I’ve often struggled over verses in Scripture that tell wives to submit to their husbands. Even when I was single, I would read those words and feel as though I was being told I was inferior to men. I could argue with myself and say that wasn’t consistent with the rest of Scripture, but I couldn’t wrap my mind around why those verses were there when Jesus seemed to find just as much value in women as He did men.
Over time, I have come up with various theories as to why wives are told to submit to their husbands in the passages about marriage in Ephesians 5:22-33 and I Peter 3:1-6. In the past, I have argued that those passages were referring to the needs of their spouse that were not typically a natural inclination. For example, I would have said that women are more inclined to love than to show respect and men were more inclined to show respect than to love. Therefore, those passages must have been a reminder to love our spouses in a way that is not always natural. There may be something to that argument, but as I have read Ephesians 5 more closely, I believe that line of thinking still misses some of the point.
When reading about submission, I think part of the struggle women have occurs because we often stop after the first part of the passage in Ephesians 5:22-24(ESV):
Wives, submit to your own husbands as to the Lord. For the husband is the head of the wife even as Christ is the head the church, his body, and is himself its Savior. Now as the church submits to Christ, so also wives should submit in everything to their husbands.
If that is all we read, it’s no wonder we would be frustrated. Those verses alone can sound as though we are supposed to let our husbands tell us what to do just because we are born as women. However, I think it is equally important to read the next part of the passage in verses 25-30:
Husbands, love your wives, as Christ loved the church and gave himself up for her, that he might sanctify her, having cleansed her by the washing of water with the word, so that he might present the church to himself in splendor, without spot or wrinkle or any such thing, that she might be holy and without blemish. In the same way husbands, should love their wives as their own bodies. He who loves his wife loves himself. For no one ever hated his own flesh, but nourishes and cherishes it, just as Christ does the church, because we are members of his body.
I would like to point out a couple of things worth noticing. First, the wife is called to submit, and the husband is called to love in such a way that he is willing to give himself up. Earlier in the chapter, all Christians are instructed to “walk in love, as Christ loved us and gave himself up for us as a fragrant offering and sacrifice to God (v.2),” and to “[submit] to one another out of reverence for Christ (v.21).” Both submission and sacrifice are supposed to be part of how we regularly treat everyone we encounter, regardless of whether of whether we are a man or a woman.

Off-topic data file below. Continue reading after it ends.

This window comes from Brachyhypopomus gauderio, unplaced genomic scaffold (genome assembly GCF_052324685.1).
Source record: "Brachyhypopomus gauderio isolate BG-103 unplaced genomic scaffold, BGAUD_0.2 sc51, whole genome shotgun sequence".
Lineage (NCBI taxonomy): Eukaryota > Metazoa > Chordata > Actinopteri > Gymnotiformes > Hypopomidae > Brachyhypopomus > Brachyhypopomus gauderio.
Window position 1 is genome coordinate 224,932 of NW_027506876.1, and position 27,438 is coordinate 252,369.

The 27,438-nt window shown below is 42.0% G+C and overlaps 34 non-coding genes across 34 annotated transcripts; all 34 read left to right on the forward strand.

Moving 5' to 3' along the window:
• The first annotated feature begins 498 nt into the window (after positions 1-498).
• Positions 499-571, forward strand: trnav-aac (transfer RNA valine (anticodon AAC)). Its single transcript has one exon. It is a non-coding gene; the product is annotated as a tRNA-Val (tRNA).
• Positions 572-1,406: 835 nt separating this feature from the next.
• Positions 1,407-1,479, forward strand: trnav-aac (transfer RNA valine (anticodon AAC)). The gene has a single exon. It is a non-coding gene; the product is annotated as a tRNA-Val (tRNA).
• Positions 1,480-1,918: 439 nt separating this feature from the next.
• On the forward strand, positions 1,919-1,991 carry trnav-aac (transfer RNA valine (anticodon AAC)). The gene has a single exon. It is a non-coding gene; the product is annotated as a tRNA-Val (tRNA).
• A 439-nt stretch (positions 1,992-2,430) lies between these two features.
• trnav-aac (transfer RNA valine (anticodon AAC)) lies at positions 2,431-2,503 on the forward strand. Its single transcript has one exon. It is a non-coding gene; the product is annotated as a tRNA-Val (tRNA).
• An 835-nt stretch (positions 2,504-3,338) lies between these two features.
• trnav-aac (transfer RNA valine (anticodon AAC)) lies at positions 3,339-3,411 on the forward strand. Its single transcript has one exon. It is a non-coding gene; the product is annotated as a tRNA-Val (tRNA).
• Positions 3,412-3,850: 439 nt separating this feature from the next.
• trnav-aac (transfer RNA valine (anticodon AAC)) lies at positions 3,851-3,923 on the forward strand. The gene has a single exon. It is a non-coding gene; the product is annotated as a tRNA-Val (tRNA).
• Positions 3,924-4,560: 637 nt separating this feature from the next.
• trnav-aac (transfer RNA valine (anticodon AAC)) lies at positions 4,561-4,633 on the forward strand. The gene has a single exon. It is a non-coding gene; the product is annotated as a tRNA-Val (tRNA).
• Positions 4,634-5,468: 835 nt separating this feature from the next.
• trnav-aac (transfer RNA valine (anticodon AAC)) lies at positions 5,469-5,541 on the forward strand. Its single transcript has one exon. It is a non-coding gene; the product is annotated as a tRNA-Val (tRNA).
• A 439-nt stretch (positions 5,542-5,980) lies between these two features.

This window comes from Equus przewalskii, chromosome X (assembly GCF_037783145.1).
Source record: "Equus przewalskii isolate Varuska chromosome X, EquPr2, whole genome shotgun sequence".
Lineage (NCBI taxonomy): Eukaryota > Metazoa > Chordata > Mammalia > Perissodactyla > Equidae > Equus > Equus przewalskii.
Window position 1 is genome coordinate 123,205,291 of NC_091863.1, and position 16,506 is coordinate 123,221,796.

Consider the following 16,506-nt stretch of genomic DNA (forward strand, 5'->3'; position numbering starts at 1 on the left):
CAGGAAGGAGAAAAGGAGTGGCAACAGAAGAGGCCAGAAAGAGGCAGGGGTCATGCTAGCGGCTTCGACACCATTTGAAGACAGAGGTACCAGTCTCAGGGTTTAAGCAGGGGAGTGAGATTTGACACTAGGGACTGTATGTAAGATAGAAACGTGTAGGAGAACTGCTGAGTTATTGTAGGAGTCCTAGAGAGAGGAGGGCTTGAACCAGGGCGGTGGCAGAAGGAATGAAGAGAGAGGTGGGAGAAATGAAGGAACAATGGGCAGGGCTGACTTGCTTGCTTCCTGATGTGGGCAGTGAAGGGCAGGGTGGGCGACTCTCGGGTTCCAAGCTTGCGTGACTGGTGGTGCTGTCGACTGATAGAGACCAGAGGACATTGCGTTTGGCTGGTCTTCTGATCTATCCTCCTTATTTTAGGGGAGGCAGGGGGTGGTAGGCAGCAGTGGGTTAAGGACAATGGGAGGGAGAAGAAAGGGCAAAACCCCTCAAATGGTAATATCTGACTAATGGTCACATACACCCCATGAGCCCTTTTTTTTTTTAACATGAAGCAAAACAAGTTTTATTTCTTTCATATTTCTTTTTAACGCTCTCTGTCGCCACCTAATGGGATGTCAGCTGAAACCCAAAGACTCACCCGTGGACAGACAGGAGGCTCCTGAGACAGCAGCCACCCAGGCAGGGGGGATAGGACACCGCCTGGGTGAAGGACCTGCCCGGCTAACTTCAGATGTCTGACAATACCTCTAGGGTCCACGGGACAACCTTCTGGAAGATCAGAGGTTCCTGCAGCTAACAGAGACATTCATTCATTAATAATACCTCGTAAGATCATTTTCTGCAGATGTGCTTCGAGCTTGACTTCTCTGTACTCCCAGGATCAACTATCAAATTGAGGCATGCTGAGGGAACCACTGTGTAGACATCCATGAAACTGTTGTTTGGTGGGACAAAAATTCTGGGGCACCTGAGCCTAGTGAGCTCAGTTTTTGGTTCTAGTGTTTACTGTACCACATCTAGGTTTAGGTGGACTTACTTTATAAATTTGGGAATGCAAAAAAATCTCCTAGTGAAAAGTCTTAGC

Next, I would like to look at what it means to submit and to sacrifice. Dictionary.com defines submit as “to give over or yield to the power or authority of another,” and sacrifice as “to surrender or give up, or permit injury or disadvantage to, for the sake of something else.” To look further at the meaning sacrifice, we can look at Dictionary.com’s definition of the word surrender– “to yield (something) to the possession or power of another.” In order to submit or to sacrifice we must give something up. Sure, the type of sacrifice may look different for a wife than it does for a husband, but I think we often miss the point that both spouses are called to sacrifice for the other.
When a husband loves his wife using the example of Christ’s sacrifice, he is not exercising power over his wife as the image may come to mind when we think of submission. It is easier to submit to someone who is making sacrifices for you than someone who is abusing power. There are far too many women in abusive relationships, and that is another topic for another time. However, in a healthy marriage, both parties are sacrificing for the needs of the other person.
I would also like to point back to Ephesians 5:26 and 27 which state the result of the sacrificial love of Christ that husbands should model. Christ gave Himself as a sacrifice “that he might sanctify [the church], having cleansed her by the washing of water with the word, so that he might present the church to himself in splendor, without spot or wrinkle or any such thing, that she might be holy and without blemish.” Through Christ’s sacrifice, His bride, the church, was made holy. It is interesting that this is included in a discussion of a husband’s love for his wife. When Christ’s love is modeled, it brings good out of the other person. A husband may be able to bring out the best in his wife through his sacrifice for her.
The passage as a whole is pointing to sacrifice. Jesus was the perfect model of sacrifice, and both husbands and wives are called to follow in his example, both in and outside of marriage. When we look at the relationship of Christ and the church, Jesus did not belittle the church, but instead He showed how much He valued it by devoting his ministry to the church and ultimately giving up his life for it. When we think of a husband’s love in those terms of Christ’s love, I think it is much easier to come to grapple with the word submit.